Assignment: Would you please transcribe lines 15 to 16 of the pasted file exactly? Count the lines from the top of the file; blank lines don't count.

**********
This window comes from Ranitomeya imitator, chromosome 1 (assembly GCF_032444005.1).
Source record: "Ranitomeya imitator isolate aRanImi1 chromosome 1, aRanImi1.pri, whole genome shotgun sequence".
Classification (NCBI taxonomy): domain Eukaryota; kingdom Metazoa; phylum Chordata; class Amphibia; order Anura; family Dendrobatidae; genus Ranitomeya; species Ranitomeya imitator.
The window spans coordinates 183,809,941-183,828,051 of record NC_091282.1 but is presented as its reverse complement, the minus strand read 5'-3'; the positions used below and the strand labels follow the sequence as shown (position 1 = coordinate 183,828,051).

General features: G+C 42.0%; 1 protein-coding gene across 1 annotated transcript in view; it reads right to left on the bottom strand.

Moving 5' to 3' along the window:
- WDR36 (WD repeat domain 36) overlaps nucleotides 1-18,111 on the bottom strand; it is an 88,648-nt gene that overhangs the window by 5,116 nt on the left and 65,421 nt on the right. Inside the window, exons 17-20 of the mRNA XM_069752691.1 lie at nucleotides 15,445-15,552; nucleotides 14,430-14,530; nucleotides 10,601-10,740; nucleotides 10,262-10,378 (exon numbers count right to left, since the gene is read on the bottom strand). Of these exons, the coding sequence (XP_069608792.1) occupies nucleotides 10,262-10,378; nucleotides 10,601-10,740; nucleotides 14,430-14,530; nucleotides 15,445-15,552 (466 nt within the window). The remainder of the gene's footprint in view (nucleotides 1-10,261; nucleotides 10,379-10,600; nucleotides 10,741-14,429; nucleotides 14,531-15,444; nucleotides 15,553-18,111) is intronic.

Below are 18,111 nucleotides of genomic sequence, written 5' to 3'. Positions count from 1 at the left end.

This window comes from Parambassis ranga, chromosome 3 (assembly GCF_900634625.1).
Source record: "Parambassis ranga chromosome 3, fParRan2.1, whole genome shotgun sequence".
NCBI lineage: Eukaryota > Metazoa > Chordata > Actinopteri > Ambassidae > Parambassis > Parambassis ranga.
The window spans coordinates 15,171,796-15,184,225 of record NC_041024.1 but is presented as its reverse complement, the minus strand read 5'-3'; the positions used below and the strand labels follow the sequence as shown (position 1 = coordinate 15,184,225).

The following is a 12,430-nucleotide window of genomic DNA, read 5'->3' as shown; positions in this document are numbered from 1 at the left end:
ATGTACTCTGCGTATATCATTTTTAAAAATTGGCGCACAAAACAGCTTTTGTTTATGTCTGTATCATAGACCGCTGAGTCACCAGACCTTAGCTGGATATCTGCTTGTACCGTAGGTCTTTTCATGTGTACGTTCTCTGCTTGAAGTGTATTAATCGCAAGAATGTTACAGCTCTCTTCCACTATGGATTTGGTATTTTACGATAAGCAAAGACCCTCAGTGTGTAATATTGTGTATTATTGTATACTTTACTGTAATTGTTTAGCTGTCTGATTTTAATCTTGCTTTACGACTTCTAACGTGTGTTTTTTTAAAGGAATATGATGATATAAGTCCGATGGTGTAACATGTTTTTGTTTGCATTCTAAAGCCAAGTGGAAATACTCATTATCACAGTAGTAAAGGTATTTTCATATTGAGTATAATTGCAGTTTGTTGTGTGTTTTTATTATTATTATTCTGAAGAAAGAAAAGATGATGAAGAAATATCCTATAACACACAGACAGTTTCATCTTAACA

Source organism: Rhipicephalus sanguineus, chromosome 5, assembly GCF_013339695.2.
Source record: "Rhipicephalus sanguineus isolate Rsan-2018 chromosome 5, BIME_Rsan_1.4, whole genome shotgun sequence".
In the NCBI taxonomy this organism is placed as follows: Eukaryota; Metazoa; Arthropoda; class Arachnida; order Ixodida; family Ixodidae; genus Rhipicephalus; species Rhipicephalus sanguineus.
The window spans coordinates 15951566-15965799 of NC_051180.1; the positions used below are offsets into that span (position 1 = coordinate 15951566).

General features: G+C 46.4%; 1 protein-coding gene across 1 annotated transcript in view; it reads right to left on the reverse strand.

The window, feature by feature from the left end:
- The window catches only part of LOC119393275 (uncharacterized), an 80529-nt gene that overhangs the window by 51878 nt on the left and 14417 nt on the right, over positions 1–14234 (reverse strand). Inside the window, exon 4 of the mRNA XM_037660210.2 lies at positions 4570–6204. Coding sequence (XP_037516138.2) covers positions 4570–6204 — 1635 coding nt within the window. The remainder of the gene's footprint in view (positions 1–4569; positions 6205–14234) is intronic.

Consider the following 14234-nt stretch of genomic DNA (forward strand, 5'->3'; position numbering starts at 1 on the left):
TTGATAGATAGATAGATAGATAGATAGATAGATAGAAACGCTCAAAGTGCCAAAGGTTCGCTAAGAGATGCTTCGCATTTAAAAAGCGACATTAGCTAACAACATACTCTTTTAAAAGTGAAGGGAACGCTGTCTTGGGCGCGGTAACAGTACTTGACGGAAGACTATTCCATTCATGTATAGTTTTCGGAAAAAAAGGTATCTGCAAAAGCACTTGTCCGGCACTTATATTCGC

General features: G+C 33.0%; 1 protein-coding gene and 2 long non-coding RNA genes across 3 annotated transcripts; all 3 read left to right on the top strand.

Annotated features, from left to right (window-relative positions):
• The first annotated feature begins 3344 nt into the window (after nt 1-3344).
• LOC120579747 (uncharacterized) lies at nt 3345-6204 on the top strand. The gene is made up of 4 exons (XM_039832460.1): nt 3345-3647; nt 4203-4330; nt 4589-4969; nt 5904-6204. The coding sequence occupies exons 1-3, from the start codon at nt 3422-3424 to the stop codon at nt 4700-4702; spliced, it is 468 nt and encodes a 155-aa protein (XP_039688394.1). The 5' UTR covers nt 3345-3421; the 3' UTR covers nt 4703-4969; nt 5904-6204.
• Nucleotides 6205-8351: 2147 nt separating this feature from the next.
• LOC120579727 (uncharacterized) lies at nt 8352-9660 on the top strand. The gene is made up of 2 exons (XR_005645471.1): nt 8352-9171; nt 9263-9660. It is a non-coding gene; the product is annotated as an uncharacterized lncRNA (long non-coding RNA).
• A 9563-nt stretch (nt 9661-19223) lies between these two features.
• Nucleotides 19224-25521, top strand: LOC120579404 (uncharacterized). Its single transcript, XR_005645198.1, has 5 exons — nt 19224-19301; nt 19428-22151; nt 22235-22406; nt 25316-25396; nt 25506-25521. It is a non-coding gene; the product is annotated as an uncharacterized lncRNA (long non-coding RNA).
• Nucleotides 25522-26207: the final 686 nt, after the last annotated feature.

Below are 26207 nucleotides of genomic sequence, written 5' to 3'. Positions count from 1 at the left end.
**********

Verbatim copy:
Source organism: Rhipicephalus sanguineus, chromosome 5, assembly GCF_013339695.2.
Source record: "Rhipicephalus sanguineus isolate Rsan-2018 chromosome 5, BIME_Rsan_1.4, whole genome shotgun sequence".